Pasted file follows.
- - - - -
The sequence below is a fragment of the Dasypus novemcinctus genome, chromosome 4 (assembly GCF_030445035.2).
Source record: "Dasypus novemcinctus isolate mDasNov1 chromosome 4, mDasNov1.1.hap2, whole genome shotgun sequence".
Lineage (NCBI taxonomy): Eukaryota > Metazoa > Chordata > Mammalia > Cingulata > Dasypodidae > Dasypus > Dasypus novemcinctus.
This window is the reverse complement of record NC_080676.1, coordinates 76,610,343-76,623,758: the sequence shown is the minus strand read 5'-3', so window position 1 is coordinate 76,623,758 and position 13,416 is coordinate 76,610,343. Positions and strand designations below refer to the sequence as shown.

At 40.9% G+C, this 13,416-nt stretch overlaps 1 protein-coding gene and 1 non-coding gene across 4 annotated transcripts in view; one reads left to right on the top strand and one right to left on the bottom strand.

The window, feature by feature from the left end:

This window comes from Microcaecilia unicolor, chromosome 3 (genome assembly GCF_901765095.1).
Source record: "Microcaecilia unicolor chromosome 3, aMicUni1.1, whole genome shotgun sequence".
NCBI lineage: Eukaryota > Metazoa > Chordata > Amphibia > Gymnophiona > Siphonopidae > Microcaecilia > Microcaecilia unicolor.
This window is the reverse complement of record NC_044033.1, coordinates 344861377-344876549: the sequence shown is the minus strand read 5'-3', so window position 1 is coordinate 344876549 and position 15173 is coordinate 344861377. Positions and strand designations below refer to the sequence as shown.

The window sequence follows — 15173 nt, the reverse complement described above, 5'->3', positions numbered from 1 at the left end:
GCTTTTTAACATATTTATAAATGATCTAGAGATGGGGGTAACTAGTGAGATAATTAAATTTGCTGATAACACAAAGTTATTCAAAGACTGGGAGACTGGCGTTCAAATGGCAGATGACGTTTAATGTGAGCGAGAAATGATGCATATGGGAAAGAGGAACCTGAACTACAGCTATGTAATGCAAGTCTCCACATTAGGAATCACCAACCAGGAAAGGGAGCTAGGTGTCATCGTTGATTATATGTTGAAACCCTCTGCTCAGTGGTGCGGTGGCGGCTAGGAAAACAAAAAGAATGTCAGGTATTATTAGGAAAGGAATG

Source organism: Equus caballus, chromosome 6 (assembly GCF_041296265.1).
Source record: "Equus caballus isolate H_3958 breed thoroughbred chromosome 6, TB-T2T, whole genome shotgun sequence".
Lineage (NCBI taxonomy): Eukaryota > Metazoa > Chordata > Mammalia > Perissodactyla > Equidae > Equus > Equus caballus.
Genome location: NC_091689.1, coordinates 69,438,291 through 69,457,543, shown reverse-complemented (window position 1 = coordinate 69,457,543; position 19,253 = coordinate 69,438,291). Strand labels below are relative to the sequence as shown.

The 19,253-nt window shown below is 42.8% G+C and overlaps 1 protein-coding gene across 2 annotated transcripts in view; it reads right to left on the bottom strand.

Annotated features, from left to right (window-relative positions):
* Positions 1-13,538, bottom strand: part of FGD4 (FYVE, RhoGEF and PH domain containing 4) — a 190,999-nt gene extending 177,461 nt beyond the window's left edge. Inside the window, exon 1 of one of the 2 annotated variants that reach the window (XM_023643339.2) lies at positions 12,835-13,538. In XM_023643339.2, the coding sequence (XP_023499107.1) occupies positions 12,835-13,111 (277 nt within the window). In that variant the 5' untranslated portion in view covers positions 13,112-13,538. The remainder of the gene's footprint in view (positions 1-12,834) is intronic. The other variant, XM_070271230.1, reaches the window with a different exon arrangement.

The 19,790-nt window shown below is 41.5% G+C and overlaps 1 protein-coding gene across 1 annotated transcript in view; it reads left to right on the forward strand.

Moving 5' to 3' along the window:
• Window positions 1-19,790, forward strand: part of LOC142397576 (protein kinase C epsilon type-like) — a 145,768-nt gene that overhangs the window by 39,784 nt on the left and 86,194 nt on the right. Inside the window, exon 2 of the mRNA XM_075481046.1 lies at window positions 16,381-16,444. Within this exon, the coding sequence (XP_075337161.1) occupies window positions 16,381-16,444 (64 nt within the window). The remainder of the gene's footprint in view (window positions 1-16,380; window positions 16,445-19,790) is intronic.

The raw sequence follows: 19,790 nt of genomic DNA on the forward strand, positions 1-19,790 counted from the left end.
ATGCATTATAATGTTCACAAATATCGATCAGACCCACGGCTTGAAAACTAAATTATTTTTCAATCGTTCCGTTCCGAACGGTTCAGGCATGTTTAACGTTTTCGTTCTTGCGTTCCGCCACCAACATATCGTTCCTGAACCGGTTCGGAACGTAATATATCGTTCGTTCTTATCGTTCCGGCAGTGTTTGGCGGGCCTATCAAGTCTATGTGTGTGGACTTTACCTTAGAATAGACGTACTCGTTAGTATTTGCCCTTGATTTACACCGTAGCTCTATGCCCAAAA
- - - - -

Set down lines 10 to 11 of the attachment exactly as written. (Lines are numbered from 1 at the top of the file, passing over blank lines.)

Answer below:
This window is the reverse complement of record NC_044033.1, coordinates 344861377-344876549: the sequence shown is the minus strand read 5'-3', so window position 1 is coordinate 344876549 and position 15173 is coordinate 344861377. Positions and strand designations below refer to the sequence as shown.

The window sequence follows — 15173 nt, the reverse complement described above, 5'->3', positions numbered from 1 at the left end: